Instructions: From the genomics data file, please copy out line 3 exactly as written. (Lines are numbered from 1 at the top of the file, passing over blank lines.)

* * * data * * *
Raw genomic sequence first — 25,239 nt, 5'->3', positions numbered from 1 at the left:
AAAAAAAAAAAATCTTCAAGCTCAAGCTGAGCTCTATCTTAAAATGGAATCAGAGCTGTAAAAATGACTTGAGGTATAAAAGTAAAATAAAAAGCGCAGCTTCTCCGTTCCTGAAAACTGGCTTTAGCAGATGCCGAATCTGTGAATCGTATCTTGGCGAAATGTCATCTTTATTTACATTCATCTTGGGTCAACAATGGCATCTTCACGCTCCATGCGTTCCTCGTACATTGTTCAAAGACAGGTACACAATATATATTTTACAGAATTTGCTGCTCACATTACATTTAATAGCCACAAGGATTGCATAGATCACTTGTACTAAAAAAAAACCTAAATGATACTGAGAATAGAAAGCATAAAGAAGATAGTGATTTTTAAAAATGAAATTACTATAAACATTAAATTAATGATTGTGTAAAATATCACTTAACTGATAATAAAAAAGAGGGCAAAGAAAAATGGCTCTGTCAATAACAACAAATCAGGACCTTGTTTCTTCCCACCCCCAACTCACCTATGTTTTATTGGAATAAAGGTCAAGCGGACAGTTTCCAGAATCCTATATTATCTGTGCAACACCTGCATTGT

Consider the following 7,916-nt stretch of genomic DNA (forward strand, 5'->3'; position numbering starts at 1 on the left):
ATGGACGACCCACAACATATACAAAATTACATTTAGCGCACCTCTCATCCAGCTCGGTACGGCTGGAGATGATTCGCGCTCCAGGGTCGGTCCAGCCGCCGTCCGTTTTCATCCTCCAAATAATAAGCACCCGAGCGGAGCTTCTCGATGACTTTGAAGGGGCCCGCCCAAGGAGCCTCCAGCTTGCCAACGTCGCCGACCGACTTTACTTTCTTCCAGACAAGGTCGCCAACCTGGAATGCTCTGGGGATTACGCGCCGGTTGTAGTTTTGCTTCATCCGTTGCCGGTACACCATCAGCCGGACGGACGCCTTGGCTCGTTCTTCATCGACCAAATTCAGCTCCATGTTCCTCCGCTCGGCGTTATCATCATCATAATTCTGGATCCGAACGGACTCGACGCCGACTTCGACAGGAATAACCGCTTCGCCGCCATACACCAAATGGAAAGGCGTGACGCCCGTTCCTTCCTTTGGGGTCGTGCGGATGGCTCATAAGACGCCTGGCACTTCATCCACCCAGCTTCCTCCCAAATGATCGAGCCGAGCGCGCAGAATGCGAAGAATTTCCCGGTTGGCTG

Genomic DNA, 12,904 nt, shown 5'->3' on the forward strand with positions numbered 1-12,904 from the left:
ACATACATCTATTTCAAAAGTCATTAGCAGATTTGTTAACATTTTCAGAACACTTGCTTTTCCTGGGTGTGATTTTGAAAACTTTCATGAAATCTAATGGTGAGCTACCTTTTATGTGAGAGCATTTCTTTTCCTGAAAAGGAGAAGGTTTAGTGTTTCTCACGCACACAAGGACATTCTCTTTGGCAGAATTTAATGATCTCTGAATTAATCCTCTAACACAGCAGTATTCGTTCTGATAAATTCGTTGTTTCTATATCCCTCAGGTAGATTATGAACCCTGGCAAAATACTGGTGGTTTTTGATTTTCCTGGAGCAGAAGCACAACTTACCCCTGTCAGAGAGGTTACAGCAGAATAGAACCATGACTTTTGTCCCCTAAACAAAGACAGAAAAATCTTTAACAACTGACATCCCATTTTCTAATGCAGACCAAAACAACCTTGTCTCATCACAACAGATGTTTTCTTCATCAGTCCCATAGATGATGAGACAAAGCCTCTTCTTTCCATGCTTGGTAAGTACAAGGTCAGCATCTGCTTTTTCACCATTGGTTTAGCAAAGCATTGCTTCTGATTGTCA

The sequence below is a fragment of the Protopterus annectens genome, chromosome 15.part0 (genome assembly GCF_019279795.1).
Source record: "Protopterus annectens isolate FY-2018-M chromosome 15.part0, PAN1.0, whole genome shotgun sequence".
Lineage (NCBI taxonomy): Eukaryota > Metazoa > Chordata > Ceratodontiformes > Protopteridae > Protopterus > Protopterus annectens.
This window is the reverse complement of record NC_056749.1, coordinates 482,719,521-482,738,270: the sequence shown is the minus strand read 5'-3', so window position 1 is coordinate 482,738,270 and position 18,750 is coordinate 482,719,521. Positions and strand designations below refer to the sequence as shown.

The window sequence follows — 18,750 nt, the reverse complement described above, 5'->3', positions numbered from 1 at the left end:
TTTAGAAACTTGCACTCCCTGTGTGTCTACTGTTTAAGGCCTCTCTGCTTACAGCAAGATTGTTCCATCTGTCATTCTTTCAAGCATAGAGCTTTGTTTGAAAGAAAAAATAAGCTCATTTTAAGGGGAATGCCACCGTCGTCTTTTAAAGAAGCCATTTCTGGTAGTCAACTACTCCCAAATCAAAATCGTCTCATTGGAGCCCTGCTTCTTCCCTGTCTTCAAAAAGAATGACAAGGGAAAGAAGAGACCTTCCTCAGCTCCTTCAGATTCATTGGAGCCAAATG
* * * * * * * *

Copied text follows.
Consider the following 7,916-nt stretch of genomic DNA (forward strand, 5'->3'; position numbering starts at 1 on the left):